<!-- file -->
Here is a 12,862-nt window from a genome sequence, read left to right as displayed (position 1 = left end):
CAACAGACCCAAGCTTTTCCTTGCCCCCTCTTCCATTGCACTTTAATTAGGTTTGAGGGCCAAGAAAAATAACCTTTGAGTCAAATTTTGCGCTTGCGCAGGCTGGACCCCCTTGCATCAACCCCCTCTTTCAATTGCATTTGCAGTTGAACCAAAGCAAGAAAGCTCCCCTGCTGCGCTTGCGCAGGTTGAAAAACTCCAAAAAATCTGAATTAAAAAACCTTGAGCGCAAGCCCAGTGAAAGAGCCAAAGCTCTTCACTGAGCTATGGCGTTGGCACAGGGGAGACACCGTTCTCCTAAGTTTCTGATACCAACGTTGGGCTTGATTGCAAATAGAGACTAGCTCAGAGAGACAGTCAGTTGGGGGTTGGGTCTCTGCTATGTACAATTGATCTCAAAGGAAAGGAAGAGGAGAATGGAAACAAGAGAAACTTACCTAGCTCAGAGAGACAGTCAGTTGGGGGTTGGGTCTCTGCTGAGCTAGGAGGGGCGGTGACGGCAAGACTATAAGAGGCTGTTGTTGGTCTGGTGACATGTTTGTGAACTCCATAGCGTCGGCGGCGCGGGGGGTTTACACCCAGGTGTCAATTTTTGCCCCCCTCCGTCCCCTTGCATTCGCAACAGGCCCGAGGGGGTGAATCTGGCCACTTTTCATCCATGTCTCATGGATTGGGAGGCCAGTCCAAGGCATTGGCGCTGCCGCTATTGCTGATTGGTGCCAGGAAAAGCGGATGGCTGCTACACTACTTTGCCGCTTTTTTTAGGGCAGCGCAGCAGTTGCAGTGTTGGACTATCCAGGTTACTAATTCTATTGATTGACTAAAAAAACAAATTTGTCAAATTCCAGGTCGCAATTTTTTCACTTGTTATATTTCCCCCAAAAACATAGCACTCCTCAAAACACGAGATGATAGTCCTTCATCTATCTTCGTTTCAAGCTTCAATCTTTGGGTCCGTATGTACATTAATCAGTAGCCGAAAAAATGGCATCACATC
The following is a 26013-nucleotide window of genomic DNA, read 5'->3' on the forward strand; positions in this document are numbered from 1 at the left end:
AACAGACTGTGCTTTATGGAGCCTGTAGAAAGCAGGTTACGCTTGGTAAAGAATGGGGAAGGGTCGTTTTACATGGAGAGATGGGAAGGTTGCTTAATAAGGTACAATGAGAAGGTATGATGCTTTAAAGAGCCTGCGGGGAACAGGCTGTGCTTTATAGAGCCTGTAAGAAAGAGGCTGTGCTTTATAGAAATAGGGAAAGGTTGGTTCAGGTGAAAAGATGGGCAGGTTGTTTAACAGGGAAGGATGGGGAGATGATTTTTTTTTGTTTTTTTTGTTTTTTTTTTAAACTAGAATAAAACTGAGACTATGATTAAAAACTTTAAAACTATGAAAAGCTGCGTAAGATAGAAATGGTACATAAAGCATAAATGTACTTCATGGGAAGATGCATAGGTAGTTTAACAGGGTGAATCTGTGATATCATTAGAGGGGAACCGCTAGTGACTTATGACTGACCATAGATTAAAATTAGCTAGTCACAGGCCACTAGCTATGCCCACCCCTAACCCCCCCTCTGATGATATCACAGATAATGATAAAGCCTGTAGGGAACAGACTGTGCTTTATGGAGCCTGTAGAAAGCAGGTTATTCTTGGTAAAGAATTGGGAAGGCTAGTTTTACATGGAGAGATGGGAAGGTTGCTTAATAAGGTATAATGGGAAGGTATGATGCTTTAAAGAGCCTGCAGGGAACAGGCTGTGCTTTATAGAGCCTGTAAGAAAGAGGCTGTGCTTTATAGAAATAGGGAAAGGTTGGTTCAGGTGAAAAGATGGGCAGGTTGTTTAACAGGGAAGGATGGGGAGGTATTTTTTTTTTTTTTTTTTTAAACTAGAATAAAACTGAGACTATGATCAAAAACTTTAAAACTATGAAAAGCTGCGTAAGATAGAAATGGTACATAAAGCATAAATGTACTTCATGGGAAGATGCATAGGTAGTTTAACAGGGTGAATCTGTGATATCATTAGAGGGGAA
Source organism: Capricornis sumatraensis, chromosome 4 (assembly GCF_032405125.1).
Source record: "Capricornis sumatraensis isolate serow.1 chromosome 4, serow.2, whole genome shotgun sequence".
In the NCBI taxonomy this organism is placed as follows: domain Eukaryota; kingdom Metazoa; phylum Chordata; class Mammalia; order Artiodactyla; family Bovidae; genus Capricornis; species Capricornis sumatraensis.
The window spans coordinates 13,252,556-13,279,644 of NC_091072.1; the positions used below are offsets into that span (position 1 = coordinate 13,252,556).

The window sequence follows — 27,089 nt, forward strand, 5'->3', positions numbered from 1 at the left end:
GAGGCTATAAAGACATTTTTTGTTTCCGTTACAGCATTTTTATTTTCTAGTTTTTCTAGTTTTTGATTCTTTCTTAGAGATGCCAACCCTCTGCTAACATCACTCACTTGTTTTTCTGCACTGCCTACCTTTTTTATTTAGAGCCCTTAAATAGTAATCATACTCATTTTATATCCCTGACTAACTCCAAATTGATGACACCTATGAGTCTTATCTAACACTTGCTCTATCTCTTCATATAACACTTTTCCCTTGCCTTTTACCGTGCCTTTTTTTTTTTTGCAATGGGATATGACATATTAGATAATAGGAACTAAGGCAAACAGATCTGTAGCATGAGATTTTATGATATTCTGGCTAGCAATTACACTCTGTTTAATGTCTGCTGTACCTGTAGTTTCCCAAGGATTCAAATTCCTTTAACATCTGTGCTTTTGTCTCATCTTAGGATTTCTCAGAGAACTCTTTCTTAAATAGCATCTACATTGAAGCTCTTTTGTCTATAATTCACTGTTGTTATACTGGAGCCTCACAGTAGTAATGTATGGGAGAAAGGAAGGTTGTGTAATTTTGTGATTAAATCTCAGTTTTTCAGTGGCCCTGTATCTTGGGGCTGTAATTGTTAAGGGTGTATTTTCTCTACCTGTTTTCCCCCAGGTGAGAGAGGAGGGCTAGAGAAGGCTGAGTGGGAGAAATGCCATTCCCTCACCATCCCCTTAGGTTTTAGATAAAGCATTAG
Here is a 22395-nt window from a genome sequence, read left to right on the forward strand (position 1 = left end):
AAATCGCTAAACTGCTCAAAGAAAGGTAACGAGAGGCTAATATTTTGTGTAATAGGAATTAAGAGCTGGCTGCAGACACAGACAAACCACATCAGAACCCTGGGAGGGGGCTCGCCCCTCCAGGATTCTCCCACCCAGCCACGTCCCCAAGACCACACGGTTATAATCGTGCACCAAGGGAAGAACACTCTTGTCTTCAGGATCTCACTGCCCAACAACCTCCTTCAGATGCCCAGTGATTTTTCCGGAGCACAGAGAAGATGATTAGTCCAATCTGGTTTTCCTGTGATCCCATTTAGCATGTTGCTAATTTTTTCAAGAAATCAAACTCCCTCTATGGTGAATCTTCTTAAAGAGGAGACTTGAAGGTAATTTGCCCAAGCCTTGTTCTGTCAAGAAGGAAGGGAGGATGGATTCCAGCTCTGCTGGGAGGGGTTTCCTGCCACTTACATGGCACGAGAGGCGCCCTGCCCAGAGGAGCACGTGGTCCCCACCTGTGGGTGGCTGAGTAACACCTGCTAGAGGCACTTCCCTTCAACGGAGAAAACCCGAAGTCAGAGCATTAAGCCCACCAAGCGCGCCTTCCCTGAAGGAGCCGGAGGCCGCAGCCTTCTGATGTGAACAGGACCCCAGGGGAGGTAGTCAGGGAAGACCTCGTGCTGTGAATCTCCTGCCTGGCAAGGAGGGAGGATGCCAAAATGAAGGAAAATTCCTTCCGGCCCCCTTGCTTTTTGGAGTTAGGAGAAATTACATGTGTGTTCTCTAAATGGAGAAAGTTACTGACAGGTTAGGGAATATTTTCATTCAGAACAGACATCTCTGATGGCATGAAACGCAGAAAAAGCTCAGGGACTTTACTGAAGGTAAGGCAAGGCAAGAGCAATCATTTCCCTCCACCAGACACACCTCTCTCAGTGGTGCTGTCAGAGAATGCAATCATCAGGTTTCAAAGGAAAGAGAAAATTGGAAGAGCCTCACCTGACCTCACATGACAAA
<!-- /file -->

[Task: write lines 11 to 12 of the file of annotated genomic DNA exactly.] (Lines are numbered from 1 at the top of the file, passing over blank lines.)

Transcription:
Here is a 22395-nt window from a genome sequence, read left to right on the forward strand (position 1 = left end):
AAATCGCTAAACTGCTCAAAGAAAGGTAACGAGAGGCTAATATTTTGTGTAATAGGAATTAAGAGCTGGCTGCAGACACAGACAAACCACATCAGAACCCTGGGAGGGGGCTCGCCCCTCCAGGATTCTCCCACCCAGCCACGTCCCCAAGACCACACGGTTATAATCGTGCACCAAGGGAAGAACACTCTTGTCTTCAGGATCTCACTGCCCAACAACCTCCTTCAGATGCCCAGTGATTTTTCCGGAGCACAGAGAAGATGATTAGTCCAATCTGGTTTTCCTGTGATCCCATTTAGCATGTTGCTAATTTTTTCAAGAAATCAAACTCCCTCTATGGTGAATCTTCTTAAAGAGGAGACTTGAAGGTAATTTGCCCAAGCCTTGTTCTGTCAAGAAGGAAGGGAGGATGGATTCCAGCTCTGCTGGGAGGGGTTTCCTGCCACTTACATGGCACGAGAGGCGCCCTGCCCAGAGGAGCACGTGGTCCCCACCTGTGGGTGGCTGAGTAACACCTGCTAGAGGCACTTCCCTTCAACGGAGAAAACCCGAAGTCAGAGCATTAAGCCCACCAAGCGCGCCTTCCCTGAAGGAGCCGGAGGCCGCAGCCTTCTGATGTGAACAGGACCCCAGGGGAGGTAGTCAGGGAAGACCTCGTGCTGTGAATCTCCTGCCTGGCAAGGAGGGAGGATGCCAAAATGAAGGAAAATTCCTTCCGGCCCCCTTGCTTTTTGGAGTTAGGAGAAATTACATGTGTGTTCTCTAAATGGAGAAAGTTACTGACAGGTTAGGGAATATTTTCATTCAGAACAGACATCTCTGATGGCATGAAACGCAGAAAAAGCTCAGGGACTTTACTGAAGGTAAGGCAAGGCAAGAGCAATCATTTCCCTCCACCAGACACACCTCTCTCAGTGGTGCTGTCAGAGAATGCAATCATCAGGTTTCAAAGGAAAGAGAAAATTGGAAGAGCCTCACCTGACCTCACATGACAAA